We were a bit slack starting the following morning, but it didn't take too long to reach the car. Today we were finally planning to go up a proper hill. With the weather forecast set to be absolutely stunning in the afternoon and evening, we were in no rush to get going, and meandered by Cocoa Mountain again.
Creag Ubhard from Strabeg
Meall Horn poking through
Cranstackie and Beinn Spionnaidh
We were finally at the starting point for Arkle by 1pm. Foinaven had been discussed, but in line with Jackie's injury recovery we decided to pick the shorter hill (Foinaven just happened to be in the clag, too). Twenty minutes later, we were heading off, the sun burning down on us and the wind having dropped substantially more than forecast.
Loch Stack and Ben Stack
Meallan Liath Coire Mhic Dhughaill
By the time we reached Lone, we were wishing for the return of the gusting breeze of the morning as the clegs were all over us. After passing through the boulder gateway and zigzagging up the initial climb, we left the good stalkers path and followed a much fainter track above the crags on this side of the hill. I made quite a few diversions to stick to the edge (although the edge is not very well defined), while Jackie almost lost the plot swatting clegs
Ridge to the eastern summit
Jackie was still feeling the effects of Friday's Loch Ness cycling circuit plus the slightly shorter one we had done yesterday. Add in the heat and general loss of fitness over the last few months and she was struggling on the ascent. We decided to take a break at a flatter part of the ridge, before heading onwards to the eastern summit.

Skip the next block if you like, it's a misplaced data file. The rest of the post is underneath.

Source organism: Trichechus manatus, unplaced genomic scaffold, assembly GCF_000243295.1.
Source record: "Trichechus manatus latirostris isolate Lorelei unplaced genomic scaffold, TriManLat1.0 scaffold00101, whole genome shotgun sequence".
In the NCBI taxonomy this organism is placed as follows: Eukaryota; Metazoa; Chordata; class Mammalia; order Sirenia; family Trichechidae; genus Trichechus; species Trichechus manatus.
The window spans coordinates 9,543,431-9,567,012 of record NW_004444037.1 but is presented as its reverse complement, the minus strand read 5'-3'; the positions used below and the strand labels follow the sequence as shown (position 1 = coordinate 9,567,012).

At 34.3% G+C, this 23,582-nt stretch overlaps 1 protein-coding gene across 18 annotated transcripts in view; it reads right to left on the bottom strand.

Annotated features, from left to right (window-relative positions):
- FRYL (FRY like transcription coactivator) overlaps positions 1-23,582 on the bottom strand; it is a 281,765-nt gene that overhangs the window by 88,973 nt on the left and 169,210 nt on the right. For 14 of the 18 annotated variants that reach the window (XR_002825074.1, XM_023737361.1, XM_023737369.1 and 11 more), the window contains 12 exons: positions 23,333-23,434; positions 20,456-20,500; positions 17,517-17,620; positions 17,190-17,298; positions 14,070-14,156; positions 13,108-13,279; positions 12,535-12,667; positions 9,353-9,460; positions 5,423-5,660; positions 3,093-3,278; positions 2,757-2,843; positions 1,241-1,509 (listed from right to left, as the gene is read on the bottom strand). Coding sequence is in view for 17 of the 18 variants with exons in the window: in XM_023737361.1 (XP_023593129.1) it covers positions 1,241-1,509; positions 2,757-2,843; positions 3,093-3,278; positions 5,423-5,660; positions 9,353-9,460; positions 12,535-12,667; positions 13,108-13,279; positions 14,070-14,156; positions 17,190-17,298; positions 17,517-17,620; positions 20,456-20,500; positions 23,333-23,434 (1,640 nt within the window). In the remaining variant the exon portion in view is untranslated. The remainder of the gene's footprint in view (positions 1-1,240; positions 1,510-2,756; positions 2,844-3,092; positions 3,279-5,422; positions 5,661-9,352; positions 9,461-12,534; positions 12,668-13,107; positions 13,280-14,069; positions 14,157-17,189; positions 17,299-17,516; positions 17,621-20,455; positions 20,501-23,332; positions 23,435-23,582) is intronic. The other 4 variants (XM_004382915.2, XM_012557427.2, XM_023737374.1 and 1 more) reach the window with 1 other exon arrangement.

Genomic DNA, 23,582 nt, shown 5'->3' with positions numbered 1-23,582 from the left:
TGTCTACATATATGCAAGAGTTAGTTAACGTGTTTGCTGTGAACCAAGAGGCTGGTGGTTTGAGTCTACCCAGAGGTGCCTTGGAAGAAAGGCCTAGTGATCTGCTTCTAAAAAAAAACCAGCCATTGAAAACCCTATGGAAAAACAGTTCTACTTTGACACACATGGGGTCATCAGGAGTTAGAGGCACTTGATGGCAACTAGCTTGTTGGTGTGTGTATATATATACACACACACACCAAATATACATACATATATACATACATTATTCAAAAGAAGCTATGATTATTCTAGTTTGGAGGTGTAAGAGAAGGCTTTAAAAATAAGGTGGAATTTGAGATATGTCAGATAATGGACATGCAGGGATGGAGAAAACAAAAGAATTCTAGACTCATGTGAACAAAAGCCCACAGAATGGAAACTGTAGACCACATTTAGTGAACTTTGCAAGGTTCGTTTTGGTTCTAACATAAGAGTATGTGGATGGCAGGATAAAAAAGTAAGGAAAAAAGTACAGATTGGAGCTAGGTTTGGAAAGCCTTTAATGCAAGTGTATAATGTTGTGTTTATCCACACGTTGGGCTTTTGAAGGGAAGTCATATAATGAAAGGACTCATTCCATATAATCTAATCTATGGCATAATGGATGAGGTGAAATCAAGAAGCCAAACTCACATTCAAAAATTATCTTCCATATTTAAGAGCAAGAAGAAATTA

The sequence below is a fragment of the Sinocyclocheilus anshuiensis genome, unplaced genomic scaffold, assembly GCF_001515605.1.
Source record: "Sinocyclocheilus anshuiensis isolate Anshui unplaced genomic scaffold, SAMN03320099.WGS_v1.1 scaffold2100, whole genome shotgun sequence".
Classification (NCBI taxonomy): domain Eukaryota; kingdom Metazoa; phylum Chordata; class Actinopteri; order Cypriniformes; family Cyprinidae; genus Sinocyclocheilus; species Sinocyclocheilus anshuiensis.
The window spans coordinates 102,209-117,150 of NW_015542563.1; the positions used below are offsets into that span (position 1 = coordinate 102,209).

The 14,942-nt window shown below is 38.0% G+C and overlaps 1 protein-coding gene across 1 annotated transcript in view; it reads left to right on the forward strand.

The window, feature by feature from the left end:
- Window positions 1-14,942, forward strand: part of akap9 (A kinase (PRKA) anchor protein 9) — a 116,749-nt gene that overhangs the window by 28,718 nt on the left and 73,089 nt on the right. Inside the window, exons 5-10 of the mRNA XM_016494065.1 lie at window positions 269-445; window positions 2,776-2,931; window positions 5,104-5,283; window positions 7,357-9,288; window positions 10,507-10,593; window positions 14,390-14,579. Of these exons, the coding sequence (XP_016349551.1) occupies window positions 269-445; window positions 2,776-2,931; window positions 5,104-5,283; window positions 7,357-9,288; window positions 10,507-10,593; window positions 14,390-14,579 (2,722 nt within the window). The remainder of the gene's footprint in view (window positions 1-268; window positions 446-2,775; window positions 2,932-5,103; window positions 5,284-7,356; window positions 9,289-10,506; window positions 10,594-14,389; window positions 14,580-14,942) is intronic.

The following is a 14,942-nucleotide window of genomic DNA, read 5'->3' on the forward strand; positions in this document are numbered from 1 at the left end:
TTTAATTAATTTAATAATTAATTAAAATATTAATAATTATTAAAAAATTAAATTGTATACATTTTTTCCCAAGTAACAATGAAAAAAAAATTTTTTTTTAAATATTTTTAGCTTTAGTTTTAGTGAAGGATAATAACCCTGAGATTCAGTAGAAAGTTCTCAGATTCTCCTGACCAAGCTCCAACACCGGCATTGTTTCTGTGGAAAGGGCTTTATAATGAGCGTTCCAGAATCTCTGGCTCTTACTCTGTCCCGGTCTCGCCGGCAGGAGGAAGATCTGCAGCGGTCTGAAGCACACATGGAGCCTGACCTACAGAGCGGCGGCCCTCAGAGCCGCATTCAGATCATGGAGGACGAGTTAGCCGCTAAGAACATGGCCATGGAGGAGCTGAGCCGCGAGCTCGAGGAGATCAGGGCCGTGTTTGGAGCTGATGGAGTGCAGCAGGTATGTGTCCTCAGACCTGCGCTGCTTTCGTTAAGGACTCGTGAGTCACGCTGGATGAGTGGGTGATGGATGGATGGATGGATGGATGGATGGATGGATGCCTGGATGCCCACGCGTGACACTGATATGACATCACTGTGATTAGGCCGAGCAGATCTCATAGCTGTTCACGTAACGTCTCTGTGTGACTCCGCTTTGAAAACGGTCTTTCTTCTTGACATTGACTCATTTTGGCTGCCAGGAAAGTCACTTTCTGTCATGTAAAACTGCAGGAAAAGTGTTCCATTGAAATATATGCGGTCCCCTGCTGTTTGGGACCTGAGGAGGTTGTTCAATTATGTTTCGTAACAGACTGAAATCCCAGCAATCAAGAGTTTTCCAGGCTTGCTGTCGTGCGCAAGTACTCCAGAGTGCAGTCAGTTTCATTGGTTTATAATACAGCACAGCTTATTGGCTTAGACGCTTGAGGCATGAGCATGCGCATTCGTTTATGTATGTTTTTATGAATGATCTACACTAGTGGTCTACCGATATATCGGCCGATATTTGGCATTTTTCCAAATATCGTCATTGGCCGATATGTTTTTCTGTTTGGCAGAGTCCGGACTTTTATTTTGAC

A break on the ridge
There were a large number of heavy backpacks on the eastern summit, and we soon met their owners - a supervised group of around 15 teenagers who had been out camping for the previous night. I assumed they were probably on a course at the John Ridgeway outdoor school, but forgot to ask.
Am Bathaich of Arkle
The going was easier over to the main summit, crossing the fun narrowing in the ridge before finally reaching the highest point. Foinaven was mostly cloud free, but still with a cap on the highest summit. We were glad we had picked Arkle instead - what a day!
Back to the eastern summit
Eastern end of Foinaven
Looking back to the E summit of Arkle
Ben Stack and W coast
Crossing the narrow bit of the summit ridge
Am Bathaich and Loch an Easain Uaine
Time to return - Meall Horn had long since been dropped from the agenda. In fact we couldn't even be bothered to return to the eastern summit, and dropped down an obvious path into Coire Uairidh instead. This would make a rubbish ascent route but it got us down quickly. The lower moorlands back to Lone were wet and boggy though, with the clegs again swarming as we approached the path we had started out on.
Arkle summit ridge on return
Foinaven clear now
Descending Coire Uairidh
SW face of Arkle
Obviously the car was further than expected away (although we knew exactly how far it was ) and the last couple of miles were a bit of a route march in the searing heat. Back at the car, I took a quick dip in the river before we headed for Inverness - a warm but excellent end to 4 days in the far north .
Arkle reflection from Lone